We designed primers flanking splice sites of the VMC transcripts, and then randomly selected 88 VMC transcripts for PCR validation (including 32 VHC transcripts) (Table S4). We also designed primers for 8 transcripts of house-keeping genes as positive controls. Real time PCR was used to test these primers on 48 samples (tissues or cell lines, Table S5). Then the products from different samples were mixed and sequenced using the Illumina MiSeq platform. As a result, 8 (8/8 = 100%) house-keeping transcripts were validated by at least one sample, indicating the effectiveness of the PCR validation strategy. For the 88 VMC transcripts, 74 were validated by at least one sample, and the success discovery rate achieved 84.1% (74/88 = 84.1%). For the 32 VHC transcripts, 29 were validated by at least one sample, and the success discovery rate was 90.6% (29/32 = 90.6%). In addition, PCR followed by MiSeq sequencing results showed that the expression of most of these validated novel transcripts was tissue-specific (Fig. 4). For instance, PSMB2 is a gene that influences cooperative proteasome assembly40, homologous recombination41 and DNA double-strand break repair41. Primers were designed to validate the skip of an exon in PSMB2 gene (primer n03 in Fig. 4).This exon skipping event was found in 18 tissues and 20 cell lines and the exon was completely skipped in 7 tissues and 13 cell lines (Fig. 5). The novel isoform was common in different tissues or cell lines but its expression level was lower than the dominating previous known isoform.

Figure 4: Summary of PCR validation.
Figure 4

Black represents house-keeping transcripts; blue represents VHC transcripts; and grey represents transcripts in VMC dataset but not in VHC dataset. Green indicates successful validation, while red represents failed validation. The “blank” line was for a negative control with no RNA used. Reads that could not be classified clearly by the barcodes were merged to “undetermined”.

Figure 5: PCR validation of a novel isoform of the PSMB2 gene.
Figure 5

The exons of ALTSCAN VMC, Refseq and GENCODE transcripts are shown as boxes in light blue, orange and purple respectively. The second coding exon from the 5’ end was skipped in the ALTSCAN VMC annotation. Primers used for the validation (forward 5’ CTCCAGACATTTCCTAAGGAGTTC3’ and reverse 5’ CAATATTGTCCAGATGAAGGACGGA3’) are shown in black. MiSeq sequencing results of PCR products are shown as PCR-Miseq signals in green and red. Green indicates the transcript was validated in the tissues or cell line and red means the transcript was not validated. This novel isoform of PSMB2 gene was validated in most tissues and cell lines except in colon, EOL1, K562and NHB. In HL60, RPMI-8226 and U937 cell lines, it seemed the novel isoform did exist, but the numbers of reads covering the splicing sites were not large enough to meet our validation criteria. In fetal-lung, NM_001199780 from Refseq annotation seemed to be the only expressed isoform.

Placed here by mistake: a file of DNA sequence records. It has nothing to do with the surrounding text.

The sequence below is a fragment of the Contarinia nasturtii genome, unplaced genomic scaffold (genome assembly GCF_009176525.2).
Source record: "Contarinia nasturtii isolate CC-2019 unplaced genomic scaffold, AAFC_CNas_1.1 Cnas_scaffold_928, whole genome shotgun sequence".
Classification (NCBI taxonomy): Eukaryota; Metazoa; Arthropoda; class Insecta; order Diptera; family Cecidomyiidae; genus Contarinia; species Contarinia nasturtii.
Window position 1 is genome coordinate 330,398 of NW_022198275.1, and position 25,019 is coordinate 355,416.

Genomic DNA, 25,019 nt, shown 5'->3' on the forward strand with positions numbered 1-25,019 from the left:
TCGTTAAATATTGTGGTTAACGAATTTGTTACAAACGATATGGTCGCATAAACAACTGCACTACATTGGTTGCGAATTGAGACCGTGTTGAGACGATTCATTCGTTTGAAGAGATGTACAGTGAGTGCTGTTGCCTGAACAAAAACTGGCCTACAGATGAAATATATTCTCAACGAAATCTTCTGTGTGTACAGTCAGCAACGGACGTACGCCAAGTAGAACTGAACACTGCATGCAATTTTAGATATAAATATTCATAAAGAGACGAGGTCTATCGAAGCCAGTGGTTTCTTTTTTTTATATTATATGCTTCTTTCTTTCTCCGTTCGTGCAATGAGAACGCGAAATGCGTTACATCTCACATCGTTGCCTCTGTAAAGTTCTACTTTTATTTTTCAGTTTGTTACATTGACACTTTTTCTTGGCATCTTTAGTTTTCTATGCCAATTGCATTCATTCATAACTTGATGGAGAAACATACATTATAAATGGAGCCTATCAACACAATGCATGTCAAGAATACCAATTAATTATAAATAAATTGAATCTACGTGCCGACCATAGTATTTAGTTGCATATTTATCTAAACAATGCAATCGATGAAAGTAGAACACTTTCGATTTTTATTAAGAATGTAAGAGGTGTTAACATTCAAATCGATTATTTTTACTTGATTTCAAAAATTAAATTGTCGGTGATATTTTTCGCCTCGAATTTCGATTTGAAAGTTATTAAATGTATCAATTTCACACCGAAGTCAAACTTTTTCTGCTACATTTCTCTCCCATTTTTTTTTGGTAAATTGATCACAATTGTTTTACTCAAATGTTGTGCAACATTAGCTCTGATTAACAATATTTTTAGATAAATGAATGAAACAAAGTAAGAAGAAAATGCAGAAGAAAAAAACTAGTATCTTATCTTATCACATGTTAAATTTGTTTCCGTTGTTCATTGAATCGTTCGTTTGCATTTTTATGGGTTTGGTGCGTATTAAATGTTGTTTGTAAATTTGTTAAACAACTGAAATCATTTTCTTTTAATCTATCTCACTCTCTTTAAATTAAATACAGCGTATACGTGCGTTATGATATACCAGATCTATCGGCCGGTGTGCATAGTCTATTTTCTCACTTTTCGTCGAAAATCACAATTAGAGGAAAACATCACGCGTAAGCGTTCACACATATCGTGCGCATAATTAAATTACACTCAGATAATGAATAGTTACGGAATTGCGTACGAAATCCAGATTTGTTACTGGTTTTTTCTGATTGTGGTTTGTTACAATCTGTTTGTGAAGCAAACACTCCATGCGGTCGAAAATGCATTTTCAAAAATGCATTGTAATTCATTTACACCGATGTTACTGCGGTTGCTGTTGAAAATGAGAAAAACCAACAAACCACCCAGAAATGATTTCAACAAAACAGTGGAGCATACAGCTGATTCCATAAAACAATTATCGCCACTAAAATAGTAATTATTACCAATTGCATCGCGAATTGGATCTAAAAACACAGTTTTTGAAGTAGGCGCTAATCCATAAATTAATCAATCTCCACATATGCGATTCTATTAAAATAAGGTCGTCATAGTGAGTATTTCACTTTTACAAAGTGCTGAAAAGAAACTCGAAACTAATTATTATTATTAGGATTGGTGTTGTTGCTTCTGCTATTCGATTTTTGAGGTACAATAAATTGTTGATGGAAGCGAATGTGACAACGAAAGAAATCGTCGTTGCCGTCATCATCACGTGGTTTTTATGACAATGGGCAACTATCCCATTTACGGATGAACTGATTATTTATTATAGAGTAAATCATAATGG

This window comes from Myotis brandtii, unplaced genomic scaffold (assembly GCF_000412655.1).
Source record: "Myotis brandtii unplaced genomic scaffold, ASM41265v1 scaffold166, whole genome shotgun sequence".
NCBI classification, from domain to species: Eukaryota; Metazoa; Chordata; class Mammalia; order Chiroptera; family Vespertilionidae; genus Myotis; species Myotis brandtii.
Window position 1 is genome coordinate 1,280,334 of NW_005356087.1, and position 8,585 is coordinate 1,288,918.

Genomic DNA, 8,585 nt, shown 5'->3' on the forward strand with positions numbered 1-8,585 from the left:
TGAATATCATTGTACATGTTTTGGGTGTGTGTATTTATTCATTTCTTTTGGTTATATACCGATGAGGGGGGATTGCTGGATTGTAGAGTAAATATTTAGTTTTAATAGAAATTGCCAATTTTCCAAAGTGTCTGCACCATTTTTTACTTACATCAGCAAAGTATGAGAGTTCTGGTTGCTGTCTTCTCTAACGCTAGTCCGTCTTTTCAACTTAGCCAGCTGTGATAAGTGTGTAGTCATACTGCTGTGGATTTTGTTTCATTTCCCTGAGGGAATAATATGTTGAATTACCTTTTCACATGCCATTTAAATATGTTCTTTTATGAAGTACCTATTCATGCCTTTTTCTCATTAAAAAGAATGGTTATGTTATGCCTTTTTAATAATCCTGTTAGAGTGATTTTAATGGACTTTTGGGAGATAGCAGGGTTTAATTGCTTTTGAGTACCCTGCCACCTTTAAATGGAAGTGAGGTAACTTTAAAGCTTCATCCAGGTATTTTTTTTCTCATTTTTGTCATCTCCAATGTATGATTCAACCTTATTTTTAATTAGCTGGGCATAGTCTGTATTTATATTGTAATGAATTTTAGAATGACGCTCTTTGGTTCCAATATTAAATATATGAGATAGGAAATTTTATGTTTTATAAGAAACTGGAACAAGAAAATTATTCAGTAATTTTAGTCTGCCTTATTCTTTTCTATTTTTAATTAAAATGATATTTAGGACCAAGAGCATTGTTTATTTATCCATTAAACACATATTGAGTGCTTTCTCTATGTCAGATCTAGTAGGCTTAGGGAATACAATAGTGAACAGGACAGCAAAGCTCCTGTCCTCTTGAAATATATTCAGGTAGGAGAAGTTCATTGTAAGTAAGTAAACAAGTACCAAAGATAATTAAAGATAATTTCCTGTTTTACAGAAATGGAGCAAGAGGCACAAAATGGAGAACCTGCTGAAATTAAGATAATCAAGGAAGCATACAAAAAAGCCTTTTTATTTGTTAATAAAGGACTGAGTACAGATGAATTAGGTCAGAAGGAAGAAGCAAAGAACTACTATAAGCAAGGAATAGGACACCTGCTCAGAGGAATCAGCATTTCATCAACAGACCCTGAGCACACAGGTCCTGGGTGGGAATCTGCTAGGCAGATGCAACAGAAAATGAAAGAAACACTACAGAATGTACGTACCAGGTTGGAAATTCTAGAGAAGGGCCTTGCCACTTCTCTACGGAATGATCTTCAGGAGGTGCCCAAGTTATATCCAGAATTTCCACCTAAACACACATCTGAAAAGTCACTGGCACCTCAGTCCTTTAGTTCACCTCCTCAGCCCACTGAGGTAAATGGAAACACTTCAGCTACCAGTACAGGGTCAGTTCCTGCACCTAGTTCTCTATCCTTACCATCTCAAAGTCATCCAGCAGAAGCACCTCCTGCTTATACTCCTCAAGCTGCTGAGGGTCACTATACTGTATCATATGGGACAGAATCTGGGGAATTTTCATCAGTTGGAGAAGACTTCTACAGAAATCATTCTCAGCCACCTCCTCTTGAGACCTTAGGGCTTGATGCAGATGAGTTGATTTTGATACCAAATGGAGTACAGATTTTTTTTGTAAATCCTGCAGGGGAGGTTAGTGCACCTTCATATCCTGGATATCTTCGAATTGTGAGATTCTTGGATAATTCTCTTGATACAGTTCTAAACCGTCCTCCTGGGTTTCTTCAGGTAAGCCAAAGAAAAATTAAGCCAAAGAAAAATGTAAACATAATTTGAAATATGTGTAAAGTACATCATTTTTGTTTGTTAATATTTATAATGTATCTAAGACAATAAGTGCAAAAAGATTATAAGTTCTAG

Detection of novel proteins

The VHC/VMC transcripts contained complete ORFs and therefore had coding potential. Here we used shotgun proteomics datasets from 36 breast cancer samples and 5 comparison and reference (CompRef) samples to validate the coding potential of these transcripts. The proteomics datasets were used to search a protein database combining Refseq and the VMC transcripts. Candidate novel peptides from VMC transcripts only were further filtered with GENCODE and Swiss-Prot42 proteins. As a result, 36 novel proteins supported by at least 2 different peptides including at least 1 novel peptide were detected (Table S8). For instance, we detected two novel peptides encoded in the intron of the AEBP2 gene (Fig. 6A). Moreover, 23 of these 36 novel proteins had at least one novel peptide covering novel splice junction sites. For instance, we detected a novel isoform for the STUB1 gene (Fig. 6B,C). STUB1 protein, a component of E3 ubiquitin ligase, works as a link between the chaperone (heat shock protein 70/90) and proteasome systems43. It is also found to be involved in neurodegenerative diseases44 and cancers45. The novel peptide came from the exon-exon junction of the 5th and 6th coding exons, where alternative donor sites were found. As a consequence, 6 amino acids between the tetratricopeptide-like helical domain and the U box domain were removed from the previously known protein.

Figure 6: Illustration of novel proteins.
Figure 6

A. Two novel peptides encoded by a novel gene in the intron of AEBP2 gene. “PVCVECFSDYPPLGR” was detected 4 times and “MSTKIGGIGTVPVGR” once. B. Novel peptides detected for STUB1 gene. C. Enlarged view of the novel junction (gray area of B). The novel peptide “YMADMDELFSQKR” was detected 5 times. Compared to the GENCODE/Refseq protein, 6 amino acids between the tetratricopeptide-like helical domain and the U box domain were removed.

Exploring novel genes